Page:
Canine distemper virus (CDV) is a highly contagious viral disease in domestic dogs and other animals such as ferrets, skunks, and raccoons. It is an incurable, often fatal, multi-system disease that infects the respiratory, gastrointestinal, and central nervous systems.
There is no known cure for CDV, and a quick response to the disease greatly improves your pet’s chances of survival, especially for younger puppies. Because of its seriousness, we recommend contacting a pet veterinarian as soon as you suspect something is wrong.
What is the distemper virus in dogs?
The paramyxovirus virus causes distemper (CDV) in dogs. Animals become infected through contact with urine, blood, saliva, or respiratory droplets. Their transmission is usually through droplets. It can be spread through sneezing,coughing or contaminated water bowls and food.
Canine distemper (CDV) can occur year-round, but the virus is resistant to cold. Most cases of domestic dogs occur in late fall and winter.
The disease is mainly spread by direct contact between a susceptible dog and a dog showing symptoms. The virus can be spread over short distances by coughing and sneezing.
Symptoms of Canine Distemper Virus
Canine distemper initially attacks the lymph nodes and tonsils. Symptoms may not be noticeable for the first 5 to 9 days.
Pay close attention to your pet for any of the following diseases, as they may indicate canine distemper virus (CDV):
Diagnosis and treatment of CDV
Lack of interest in food.
Lethargy and fatigue.
Thickening of the skin on the legs and nose.
The watery discharge comes out from the eyes and nose.
How do dogs get canine distemper?
Your dog can get canine distemper from being around other dogs or wild animals that have the virus. Puppies or older dogs that have not been vaccinated are most vulnerable. Dogs living in shelters can also be vulnerable because their vaccinations may not be up to date.
Distemper vaccine for dogs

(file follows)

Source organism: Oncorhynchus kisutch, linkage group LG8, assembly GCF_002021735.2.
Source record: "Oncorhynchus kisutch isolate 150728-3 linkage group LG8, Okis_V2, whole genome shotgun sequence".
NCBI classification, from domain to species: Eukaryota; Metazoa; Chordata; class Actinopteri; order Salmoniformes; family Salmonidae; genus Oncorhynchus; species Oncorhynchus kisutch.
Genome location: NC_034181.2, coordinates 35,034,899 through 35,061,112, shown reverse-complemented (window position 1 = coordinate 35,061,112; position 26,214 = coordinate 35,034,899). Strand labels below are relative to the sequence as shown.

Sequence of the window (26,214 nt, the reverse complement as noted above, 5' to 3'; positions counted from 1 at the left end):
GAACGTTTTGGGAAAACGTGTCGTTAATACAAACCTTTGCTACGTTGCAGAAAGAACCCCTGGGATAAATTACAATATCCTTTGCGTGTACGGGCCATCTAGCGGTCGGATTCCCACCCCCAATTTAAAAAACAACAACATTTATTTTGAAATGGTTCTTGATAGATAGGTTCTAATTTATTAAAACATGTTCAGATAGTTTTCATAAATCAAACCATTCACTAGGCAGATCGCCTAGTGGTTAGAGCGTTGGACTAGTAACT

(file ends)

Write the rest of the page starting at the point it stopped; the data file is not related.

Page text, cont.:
Like most viral infections, there is no specific treatment. Antibiotics (e.g., ampicillin. and amoxicillin) are not effective against viruses but help control secondary bacterial infections to treat pain to help reduce the intensity of signs and symptoms.
This is accomplished with hospitalization to provide the patient dog with intensive nursing care, intravenous fluid therapy, and symptomatic treatment for diarrhea, vomiting, cough, etc. In some cases, anti-seizure medications (e.g., diazepam, brand name Valium) may be needed.
How to prevent a dog from getting infected with the distemper virus?
Fortunately, there are highly effective vaccines to prevent this deadly distemper virus. These vaccines are given to puppies at 8, 12, and 16 weeks, along with other routine vaccines. After the initial puppy vaccine booster, additional distemper vaccine boosters should be given to adult dogs.
Your veterinarian will help you determine how often your dog should receive a booster vaccine. Recently, some distemper vaccines have been approved for booster intervals of three years, meaning they are only needed every three years.
Vet for canine distemper
You should go to your vet when your dog shows signs of canine distemper. Canine distemper virus is a highly contagious disease in dogs. And it requires aggressive medical treatment.
Your vet may run various tests such as:
Infectious viral hepatitis
Rocky Mountain spotted fever
Blood or spinal fluid test
Biopsy of the footpad to test for viral DNA
Swelling of the throat, nose, or red eyes, or urine or bone marrow samples
Some Treatments for Canine Distemper Virus
Admitted to hospital
Permanent Health Problems From
Canine distemper in puppies is serious and often fatal, as younger dogs are more vulnerable to viral infections. Adult dogs can be cured of canine distemper. But often, there are permanent neurological or central nervous disorders. to like:
These symptoms may or may not appear until later in life.
A dog can recover from canine distemper virus (CDV) disease. The recovery of this disease usually depends on the strength of the dog’s immune system and the strain of distemper they have contracted. It can take up to 60 days for a full recovery.
Some pet specialist studies show that vaccinated dogs acquire immunity four days after contracting the disease. And it can be totally fine. We recommend that you seek immediate veterinary attention if your pet is suspected of being exposed to the disease.